At first glance the remote seems to be floating within its oversized retail packaging, but upon closer inspection transparent fingers can be seen gripping it securely. Transparent light blue walls on five sides shield it from the outside world, yet allow an unobstructed view of its sleek ergonomic contours. Crisp white printing heralds this marvel as the “One For All Kameleon 8-in-1” and proclaims it to be “the easiest remote you’ll ever use”. If first impressions count for anything, the Kameleon 8 should prove rather interesting!
The One For All line of universal remote controls have been standard fixtures in big box electronics retailers for many years now. With an extensive range of affordable and appealing models, often someone’s first dip into the universal remote pool will carry the black-and-red One For All label. Wide availability, button laden designs and slick packaging all help impart an image of professional design, sufficient capabilities and – most of all – that this remote will be a sound purchase.
A familiar face...
As it turns out, the One For All brand is but a single series of remotes designed and manufactured by a much larger company, Universal Electronics Inc. (commonly referred to as UEI). In fact, when you’re looking at that impressive wall of inexpensive remotes at your favorite store, chances are good that a high percentage of those products contain UEI technology, regardless of label. Which is one of the reasons why the One For All Kameleon 8 pictured here might seem oddly familiar.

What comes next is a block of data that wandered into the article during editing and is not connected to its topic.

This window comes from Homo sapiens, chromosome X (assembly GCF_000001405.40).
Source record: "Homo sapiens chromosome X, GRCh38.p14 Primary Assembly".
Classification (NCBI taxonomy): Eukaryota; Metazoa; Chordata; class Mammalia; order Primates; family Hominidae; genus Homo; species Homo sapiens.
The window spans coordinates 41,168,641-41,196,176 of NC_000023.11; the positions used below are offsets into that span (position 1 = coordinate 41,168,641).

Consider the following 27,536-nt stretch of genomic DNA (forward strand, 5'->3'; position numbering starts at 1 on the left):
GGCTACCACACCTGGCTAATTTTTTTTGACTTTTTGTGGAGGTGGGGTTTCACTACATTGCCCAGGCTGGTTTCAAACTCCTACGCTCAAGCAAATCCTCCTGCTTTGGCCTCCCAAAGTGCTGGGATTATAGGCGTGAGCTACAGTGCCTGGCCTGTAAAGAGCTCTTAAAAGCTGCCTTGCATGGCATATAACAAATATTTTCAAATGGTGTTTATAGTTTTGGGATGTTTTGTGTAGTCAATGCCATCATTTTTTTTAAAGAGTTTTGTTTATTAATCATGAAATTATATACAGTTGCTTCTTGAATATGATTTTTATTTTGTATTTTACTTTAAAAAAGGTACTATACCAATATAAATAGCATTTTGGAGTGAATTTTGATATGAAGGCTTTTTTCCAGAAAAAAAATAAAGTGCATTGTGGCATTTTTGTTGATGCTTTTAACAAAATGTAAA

A short time ago we reviewed the Radio Shack 15-2133, which was the first remote control to feature UEI’s proprietary Kameleon display technology (read our full review). At the time of that model’s release in North America, the European division of One For All launched a very similar product. Now, One For All’s North American side has finally caught up with a Kameleon remote of their own: the 8-device $99 USD MSRP Kameleon 8, known explicitly as the URC-9960.
So really – what is it?
Is it a touchscreen or a hard buttoned remote? Is the display interactive or static? Are buttons tactile feedback or touch? If you’re confused by this whole “Kameleon” thing, it’s quite understandable as UEI is the only company to use the concept. What they call “Kameleon” is essentially a blend of electroluminescent backlighting and segmented LCD display technologies, melded into a flexible and semi-tactile format. OK, so that may not have made things much clearer...
Let’s try again. All modern LCD touchscreen remotes feature some form of backlighting behind the LCD panel. The LCD panel is used to generate characters or graphics, while the backlight function is to make the screen readable in the dark. Typically, the backlight used for black-and-white LCD remotes is a large sheet of material that glows blue, green, or somewhere in between when AC power is applied. This is known as an “electroluminescent” or “EL” type backlight, a technology frequently seen in PDAs, watches, power-saving nightlights and even car dashboards.
Now, take the glass LCD panel out of the equation and, instead of leaving the backlight as a solid glowing sheet, divide it up into numerous smaller regions that only glow when activated. Top the EL sheet with a printed overlay that turns the illuminated segments into legible text and icons, sandwich the whole soft assembly over a membrane keypad, and voila! – a Kameleon.